3. Promote the development of private productive activities.
  4. Contribute to a political and regulatory framework that empowers local stakeholders to oversee and sustain Café Lumière facilities and services over the long term.

This solution is based on a public-private partnership which involves the operator, Anka, the Agence de Développement de l’Électrification Rurale (ADER), the Structures Collectives de Gestion Mixte (SCGM) at the village level, and the solution provider, Electriciens sans frontières.

With a presence established in each of the villages involved, the service provider operates in close proximity to isolated rural populations. This proximity allows for the sharing of relevant information and immediate actions (operation and maintenance of facilities, sale of services, etc.). Furthermore, a remote monitoring system for energy production has been implemented, enabling the tracking of Café Lumière activities, which plays a pivotal role in generating monitoring and evaluation data for the project by compiling monthly activity reports. These meticulously detailed data facilitate a comprehensive examination of the project’s impact.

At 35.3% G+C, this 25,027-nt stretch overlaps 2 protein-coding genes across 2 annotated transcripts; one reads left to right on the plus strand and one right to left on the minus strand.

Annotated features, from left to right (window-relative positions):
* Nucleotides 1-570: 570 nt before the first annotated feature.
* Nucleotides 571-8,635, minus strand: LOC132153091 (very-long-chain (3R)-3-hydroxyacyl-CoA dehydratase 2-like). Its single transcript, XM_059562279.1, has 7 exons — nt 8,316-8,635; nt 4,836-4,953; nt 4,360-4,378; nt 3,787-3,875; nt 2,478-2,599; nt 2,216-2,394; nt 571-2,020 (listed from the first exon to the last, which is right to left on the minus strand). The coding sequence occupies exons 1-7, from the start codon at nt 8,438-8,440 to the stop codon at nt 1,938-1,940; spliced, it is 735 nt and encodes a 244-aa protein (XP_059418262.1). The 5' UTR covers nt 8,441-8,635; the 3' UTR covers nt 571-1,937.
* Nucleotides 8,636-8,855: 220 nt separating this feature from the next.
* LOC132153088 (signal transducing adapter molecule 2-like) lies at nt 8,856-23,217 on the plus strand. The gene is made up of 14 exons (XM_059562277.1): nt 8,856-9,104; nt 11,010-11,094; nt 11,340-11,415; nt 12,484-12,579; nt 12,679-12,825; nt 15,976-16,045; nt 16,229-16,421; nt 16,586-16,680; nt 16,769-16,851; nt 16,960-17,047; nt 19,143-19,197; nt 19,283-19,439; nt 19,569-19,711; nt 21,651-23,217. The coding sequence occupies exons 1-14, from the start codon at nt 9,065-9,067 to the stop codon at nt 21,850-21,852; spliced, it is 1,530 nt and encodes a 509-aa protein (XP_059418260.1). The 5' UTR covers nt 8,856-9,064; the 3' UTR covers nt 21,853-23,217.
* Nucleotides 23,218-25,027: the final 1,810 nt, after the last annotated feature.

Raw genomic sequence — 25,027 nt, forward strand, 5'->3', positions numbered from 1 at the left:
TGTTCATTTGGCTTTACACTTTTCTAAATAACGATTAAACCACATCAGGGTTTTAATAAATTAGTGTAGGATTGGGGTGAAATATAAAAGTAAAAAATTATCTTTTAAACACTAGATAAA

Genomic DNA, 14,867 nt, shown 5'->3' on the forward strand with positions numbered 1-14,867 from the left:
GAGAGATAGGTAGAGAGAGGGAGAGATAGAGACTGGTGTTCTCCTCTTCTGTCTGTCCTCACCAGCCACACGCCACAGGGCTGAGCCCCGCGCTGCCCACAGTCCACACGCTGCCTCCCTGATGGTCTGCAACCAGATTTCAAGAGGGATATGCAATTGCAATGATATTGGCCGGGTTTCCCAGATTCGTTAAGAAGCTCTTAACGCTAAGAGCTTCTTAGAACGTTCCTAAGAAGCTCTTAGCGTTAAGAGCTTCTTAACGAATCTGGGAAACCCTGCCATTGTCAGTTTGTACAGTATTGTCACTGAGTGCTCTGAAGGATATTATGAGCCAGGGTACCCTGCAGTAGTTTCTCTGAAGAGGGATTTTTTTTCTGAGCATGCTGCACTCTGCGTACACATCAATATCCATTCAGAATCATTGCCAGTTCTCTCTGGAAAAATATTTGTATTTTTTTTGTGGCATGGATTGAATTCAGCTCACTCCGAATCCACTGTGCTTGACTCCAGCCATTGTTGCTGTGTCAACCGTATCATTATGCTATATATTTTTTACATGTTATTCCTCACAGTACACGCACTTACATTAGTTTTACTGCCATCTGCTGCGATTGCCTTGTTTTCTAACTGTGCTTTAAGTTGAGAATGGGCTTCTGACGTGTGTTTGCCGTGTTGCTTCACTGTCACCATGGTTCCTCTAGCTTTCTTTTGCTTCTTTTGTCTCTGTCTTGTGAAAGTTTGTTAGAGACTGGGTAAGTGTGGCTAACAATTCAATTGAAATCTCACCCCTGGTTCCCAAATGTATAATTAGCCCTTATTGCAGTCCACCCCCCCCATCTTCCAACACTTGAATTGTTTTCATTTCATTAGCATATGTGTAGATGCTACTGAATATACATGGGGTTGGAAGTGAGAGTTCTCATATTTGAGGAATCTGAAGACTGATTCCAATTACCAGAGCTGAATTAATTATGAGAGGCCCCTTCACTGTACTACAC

The primary funding source for the project came from the French Development Agency through the Sectoral Innovation Facility for Non-Governmental Organisations (FISONG) and its replication under an NGO Initiative Note (NIONG).

In its approach, the Cafés Lumière project is an innovative solution. Based on multiparty funding, and in alignment with the Sustainable Development Goals (SDGs), the project demands consideration for expansion on a broader scale.

Standard Evaluation for Accountability Purposes

Aid agencies use a standard approach to assess the efficient allocation of funds, commissioning an independent firm to produce a report on project completion. This report serves as the final evaluation of the project, as long as it complies with principles of accountability.

This evaluation reports projected results, aligning more with expected rather than observed impacts. In the case of an infrastructure project, the assessment takes place shortly before the planned launch of the equipment, which is often too premature to gauge the expected medium- or long-term effects. While this evaluation fulfils administrative objectives, it may not necessarily enhance our knowledge on how projects contribute to sustainable development goals.